The purpose of this study was to explore the impact of diabetic foot ulcer (DFU) on individuals' lives and daily routines.
Qualitative design informed by social constructivism and symbolic interactionism frameworks.
SUBJECTS AND SETTING:
The sample comprised 30 individuals attending a wound care clinic in Southeast Ontario, Canada. Most participants (n = 17) were between the ages of 65 and 92 years, were male (n = 20), married (n = 21), living with their family (n = 23), and had completed high school (n = 26).
One-to-one semistructured interviews were conducted by the first author until saturation of each emerging theme was achieved. Interviews were audio-recorded and lasted from 45 to 90 minutes. Data collection and analysis occurred simultaneously and included intensive semistructured interviews, field notes, and researcher's journal.
Participants with DFUs were found to perceive a “sense of life change,” impacting their lives across physical, psychological, and social spheres. They reported 4 key themes indicating that DFUs were (1) limiting their outings; (2) restricting leisure activities; (3) impacting personal and social life; and (4) contributing to emotional fluctuations.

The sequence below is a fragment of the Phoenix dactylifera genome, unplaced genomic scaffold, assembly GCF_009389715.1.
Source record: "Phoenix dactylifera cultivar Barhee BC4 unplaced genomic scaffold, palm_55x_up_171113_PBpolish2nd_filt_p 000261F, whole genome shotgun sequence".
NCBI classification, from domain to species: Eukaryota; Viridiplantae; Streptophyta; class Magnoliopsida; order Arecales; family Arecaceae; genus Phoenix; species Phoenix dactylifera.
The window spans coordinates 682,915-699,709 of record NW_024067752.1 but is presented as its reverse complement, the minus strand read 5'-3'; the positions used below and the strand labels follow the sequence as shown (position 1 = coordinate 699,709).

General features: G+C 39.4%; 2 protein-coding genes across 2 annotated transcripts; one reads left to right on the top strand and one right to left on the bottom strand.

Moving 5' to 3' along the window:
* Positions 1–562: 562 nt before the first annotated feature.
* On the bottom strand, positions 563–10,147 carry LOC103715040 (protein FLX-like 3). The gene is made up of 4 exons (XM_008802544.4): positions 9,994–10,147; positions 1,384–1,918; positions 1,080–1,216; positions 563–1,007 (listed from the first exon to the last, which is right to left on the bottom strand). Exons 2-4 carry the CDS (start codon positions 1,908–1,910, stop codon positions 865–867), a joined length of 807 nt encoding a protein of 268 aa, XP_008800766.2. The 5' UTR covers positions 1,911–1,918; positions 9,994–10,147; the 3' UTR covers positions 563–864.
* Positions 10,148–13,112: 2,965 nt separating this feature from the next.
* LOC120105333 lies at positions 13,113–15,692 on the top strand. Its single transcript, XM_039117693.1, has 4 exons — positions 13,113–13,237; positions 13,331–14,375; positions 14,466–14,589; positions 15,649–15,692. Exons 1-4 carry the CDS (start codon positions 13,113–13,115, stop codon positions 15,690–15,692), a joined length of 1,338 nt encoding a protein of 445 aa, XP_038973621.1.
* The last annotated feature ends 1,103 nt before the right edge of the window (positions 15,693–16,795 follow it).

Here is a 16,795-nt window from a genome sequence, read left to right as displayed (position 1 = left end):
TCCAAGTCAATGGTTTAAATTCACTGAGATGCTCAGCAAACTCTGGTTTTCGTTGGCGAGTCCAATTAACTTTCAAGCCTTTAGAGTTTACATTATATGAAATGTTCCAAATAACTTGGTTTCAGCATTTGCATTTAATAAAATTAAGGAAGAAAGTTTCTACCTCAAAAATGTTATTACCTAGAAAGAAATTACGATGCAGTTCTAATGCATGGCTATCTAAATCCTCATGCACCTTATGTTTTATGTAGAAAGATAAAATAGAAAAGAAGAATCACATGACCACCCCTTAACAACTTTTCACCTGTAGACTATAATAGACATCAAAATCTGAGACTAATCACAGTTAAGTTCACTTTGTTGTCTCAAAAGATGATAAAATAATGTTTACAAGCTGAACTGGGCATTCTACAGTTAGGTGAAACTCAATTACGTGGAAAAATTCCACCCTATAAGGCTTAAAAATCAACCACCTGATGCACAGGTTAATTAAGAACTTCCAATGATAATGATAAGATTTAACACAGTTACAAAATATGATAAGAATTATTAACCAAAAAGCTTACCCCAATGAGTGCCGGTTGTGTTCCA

Sense of life changes resulting from DFUs were associated with participant reporting loss of freedom and enjoyment. These findings underscore the need for holistic support for patients with DFUs that simultaneously address physical, psychological, and social needs and areas of impact.